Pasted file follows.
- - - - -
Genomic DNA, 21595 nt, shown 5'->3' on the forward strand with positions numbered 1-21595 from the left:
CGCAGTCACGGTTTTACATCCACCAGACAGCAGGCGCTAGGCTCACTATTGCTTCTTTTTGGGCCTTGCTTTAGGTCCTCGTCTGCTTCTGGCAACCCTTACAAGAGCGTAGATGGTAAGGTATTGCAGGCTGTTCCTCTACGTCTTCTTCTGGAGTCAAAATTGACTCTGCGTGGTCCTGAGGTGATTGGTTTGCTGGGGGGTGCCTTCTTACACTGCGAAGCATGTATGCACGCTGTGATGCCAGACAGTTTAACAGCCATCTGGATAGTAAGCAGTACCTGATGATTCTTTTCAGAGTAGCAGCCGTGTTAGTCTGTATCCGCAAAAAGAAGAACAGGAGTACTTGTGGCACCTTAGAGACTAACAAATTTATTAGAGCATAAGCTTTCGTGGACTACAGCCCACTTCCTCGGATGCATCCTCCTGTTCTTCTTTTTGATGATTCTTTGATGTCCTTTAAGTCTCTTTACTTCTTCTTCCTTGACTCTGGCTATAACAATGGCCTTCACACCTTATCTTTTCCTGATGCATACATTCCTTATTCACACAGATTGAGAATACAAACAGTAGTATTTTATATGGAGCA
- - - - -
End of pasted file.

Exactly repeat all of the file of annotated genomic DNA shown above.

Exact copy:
Genomic DNA, 21595 nt, shown 5'->3' on the forward strand with positions numbered 1-21595 from the left:
CGCAGTCACGGTTTTACATCCACCAGACAGCAGGCGCTAGGCTCACTATTGCTTCTTTTTGGGCCTTGCTTTAGGTCCTCGTCTGCTTCTGGCAACCCTTACAAGAGCGTAGATGGTAAGGTATTGCAGGCTGTTCCTCTACGTCTTCTTCTGGAGTCAAAATTGACTCTGCGTGGTCCTGAGGTGATTGGTTTGCTGGGGGGTGCCTTCTTACACTGCGAAGCATGTATGCACGCTGTGATGCCAGACAGTTTAACAGCCATCTGGATAGTAAGCAGTACCTGATGATTCTTTTCAGAGTAGCAGCCGTGTTAGTCTGTATCCGCAAAAAGAAGAACAGGAGTACTTGTGGCACCTTAGAGACTAACAAATTTATTAGAGCATAAGCTTTCGTGGACTACAGCCCACTTCCTCGGATGCATCCTCCTGTTCTTCTTTTTGATGATTCTTTGATGTCCTTTAAGTCTCTTTACTTCTTCTTCCTTGACTCTGGCTATAACAATGGCCTTCACACCTTATCTTTTCCTGATGCATACATTCCTTATTCACACAGATTGAGAATACAAACAGTAGTATTTTATATGGAGCA